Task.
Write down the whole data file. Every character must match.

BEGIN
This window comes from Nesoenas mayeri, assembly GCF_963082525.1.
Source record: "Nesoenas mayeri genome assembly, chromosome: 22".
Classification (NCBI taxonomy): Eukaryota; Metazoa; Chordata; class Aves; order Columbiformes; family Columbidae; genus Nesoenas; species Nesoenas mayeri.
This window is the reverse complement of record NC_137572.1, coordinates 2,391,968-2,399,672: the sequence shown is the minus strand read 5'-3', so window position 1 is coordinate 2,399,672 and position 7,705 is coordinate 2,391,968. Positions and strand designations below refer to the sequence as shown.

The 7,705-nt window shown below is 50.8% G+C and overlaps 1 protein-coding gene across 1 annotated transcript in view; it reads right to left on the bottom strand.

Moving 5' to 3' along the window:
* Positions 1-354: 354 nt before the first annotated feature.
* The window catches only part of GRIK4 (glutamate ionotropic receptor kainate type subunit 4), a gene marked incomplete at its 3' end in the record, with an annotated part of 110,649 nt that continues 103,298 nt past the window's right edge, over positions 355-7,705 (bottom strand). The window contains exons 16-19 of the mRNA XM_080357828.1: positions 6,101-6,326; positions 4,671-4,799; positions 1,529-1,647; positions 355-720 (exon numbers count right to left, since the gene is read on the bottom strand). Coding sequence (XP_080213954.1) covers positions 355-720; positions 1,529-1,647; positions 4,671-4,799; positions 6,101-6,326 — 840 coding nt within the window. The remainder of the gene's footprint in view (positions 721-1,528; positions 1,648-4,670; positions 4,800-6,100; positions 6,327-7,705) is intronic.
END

This window comes from Nesoenas mayeri, assembly GCF_963082525.1.
Source record: "Nesoenas mayeri genome assembly, chromosome: 22".
Classification (NCBI taxonomy): Eukaryota; Metazoa; Chordata; class Aves; order Columbiformes; family Columbidae; genus Nesoenas; species Nesoenas mayeri.
This window is the reverse complement of record NC_137572.1, coordinates 2,391,968-2,399,672: the sequence shown is the minus strand read 5'-3', so window position 1 is coordinate 2,399,672 and position 7,705 is coordinate 2,391,968. Positions and strand designations below refer to the sequence as shown.

The 7,705-nt window shown below is 50.8% G+C and overlaps 1 protein-coding gene across 1 annotated transcript in view; it reads right to left on the bottom strand.

Moving 5' to 3' along the window:
* Positions 1-354: 354 nt before the first annotated feature.
* The window catches only part of GRIK4 (glutamate ionotropic receptor kainate type subunit 4), a gene marked incomplete at its 3' end in the record, with an annotated part of 110,649 nt that continues 103,298 nt past the window's right edge, over positions 355-7,705 (bottom strand). The window contains exons 16-19 of the mRNA XM_080357828.1: positions 6,101-6,326; positions 4,671-4,799; positions 1,529-1,647; positions 355-720 (exon numbers count right to left, since the gene is read on the bottom strand). Coding sequence (XP_080213954.1) covers positions 355-720; positions 1,529-1,647; positions 4,671-4,799; positions 6,101-6,326 — 840 coding nt within the window. The remainder of the gene's footprint in view (positions 721-1,528; positions 1,648-4,670; positions 4,800-6,100; positions 6,327-7,705) is intronic.